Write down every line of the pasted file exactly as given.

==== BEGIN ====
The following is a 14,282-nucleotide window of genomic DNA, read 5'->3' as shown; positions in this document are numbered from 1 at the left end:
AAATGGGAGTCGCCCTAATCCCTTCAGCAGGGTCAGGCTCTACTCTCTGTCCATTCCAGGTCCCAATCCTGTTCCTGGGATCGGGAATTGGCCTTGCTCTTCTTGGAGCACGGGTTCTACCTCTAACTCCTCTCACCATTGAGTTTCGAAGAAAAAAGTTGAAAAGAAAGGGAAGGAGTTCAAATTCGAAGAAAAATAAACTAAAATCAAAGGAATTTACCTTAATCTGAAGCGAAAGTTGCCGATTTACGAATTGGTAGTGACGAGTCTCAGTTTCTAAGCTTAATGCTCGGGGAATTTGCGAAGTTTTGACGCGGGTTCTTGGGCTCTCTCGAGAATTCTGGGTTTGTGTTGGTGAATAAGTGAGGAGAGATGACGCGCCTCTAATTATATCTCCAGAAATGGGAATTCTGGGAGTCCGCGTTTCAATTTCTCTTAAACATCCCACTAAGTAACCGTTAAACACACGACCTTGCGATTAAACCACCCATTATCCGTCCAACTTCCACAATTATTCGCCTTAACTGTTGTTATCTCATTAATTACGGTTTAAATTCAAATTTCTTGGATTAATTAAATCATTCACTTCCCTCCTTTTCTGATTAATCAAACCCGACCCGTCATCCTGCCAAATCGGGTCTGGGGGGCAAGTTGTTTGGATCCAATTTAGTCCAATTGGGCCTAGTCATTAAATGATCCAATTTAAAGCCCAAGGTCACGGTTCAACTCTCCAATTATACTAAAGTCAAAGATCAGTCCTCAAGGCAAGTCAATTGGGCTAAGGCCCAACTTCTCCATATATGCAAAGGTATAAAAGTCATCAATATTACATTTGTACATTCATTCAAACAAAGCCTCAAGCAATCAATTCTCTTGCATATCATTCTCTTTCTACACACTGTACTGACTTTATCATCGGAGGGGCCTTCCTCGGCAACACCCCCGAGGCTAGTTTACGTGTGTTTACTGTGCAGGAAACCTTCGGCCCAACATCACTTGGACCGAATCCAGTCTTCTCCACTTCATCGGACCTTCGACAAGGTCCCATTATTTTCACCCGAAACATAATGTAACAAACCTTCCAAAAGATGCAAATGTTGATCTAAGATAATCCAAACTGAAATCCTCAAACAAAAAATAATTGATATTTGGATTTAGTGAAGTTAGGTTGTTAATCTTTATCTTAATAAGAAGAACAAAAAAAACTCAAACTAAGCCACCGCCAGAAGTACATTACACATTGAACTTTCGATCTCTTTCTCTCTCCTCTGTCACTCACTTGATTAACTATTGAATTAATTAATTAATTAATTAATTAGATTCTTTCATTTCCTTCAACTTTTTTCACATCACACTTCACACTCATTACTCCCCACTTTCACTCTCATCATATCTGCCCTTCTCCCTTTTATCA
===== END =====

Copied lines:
The following is a 14,282-nucleotide window of genomic DNA, read 5'->3' as shown; positions in this document are numbered from 1 at the left end:
AAATGGGAGTCGCCCTAATCCCTTCAGCAGGGTCAGGCTCTACTCTCTGTCCATTCCAGGTCCCAATCCTGTTCCTGGGATCGGGAATTGGCCTTGCTCTTCTTGGAGCACGGGTTCTACCTCTAACTCCTCTCACCATTGAGTTTCGAAGAAAAAAGTTGAAAAGAAAGGGAAGGAGTTCAAATTCGAAGAAAAATAAACTAAAATCAAAGGAATTTACCTTAATCTGAAGCGAAAGTTGCCGATTTACGAATTGGTAGTGACGAGTCTCAGTTTCTAAGCTTAATGCTCGGGGAATTTGCGAAGTTTTGACGCGGGTTCTTGGGCTCTCTCGAGAATTCTGGGTTTGTGTTGGTGAATAAGTGAGGAGAGATGACGCGCCTCTAATTATATCTCCAGAAATGGGAATTCTGGGAGTCCGCGTTTCAATTTCTCTTAAACATCCCACTAAGTAACCGTTAAACACACGACCTTGCGATTAAACCACCCATTATCCGTCCAACTTCCACAATTATTCGCCTTAACTGTTGTTATCTCATTAATTACGGTTTAAATTCAAATTTCTTGGATTAATTAAATCATTCACTTCCCTCCTTTTCTGATTAATCAAACCCGACCCGTCATCCTGCCAAATCGGGTCTGGGGGGCAAGTTGTTTGGATCCAATTTAGTCCAATTGGGCCTAGTCATTAAATGATCCAATTTAAAGCCCAAGGTCACGGTTCAACTCTCCAATTATACTAAAGTCAAAGATCAGTCCTCAAGGCAAGTCAATTGGGCTAAGGCCCAACTTCTCCATATATGCAAAGGTATAAAAGTCATCAATATTACATTTGTACATTCATTCAAACAAAGCCTCAAGCAATCAATTCTCTTGCATATCATTCTCTTTCTACACACTGTACTGACTTTATCATCGGAGGGGCCTTCCTCGGCAACACCCCCGAGGCTAGTTTACGTGTGTTTACTGTGCAGGAAACCTTCGGCCCAACATCACTTGGACCGAATCCAGTCTTCTCCACTTCATCGGACCTTCGACAAGGTCCCATTATTTTCACCCGAAACATAATGTAACAAACCTTCCAAAAGATGCAAATGTTGATCTAAGATAATCCAAACTGAAATCCTCAAACAAAAAATAATTGATATTTGGATTTAGTGAAGTTAGGTTGTTAATCTTTATCTTAATAAGAAGAACAAAAAAAACTCAAACTAAGCCACCGCCAGAAGTACATTACACATTGAACTTTCGATCTCTTTCTCTCTCCTCTGTCACTCACTTGATTAACTATTGAATTAATTAATTAATTAATTAATTAGATTCTTTCATTTCCTTCAACTTTTTTCACATCACACTTCACACTCATTACTCCCCACTTTCACTCTCATCATATCTGCCCTTCTCCCTTTTATCA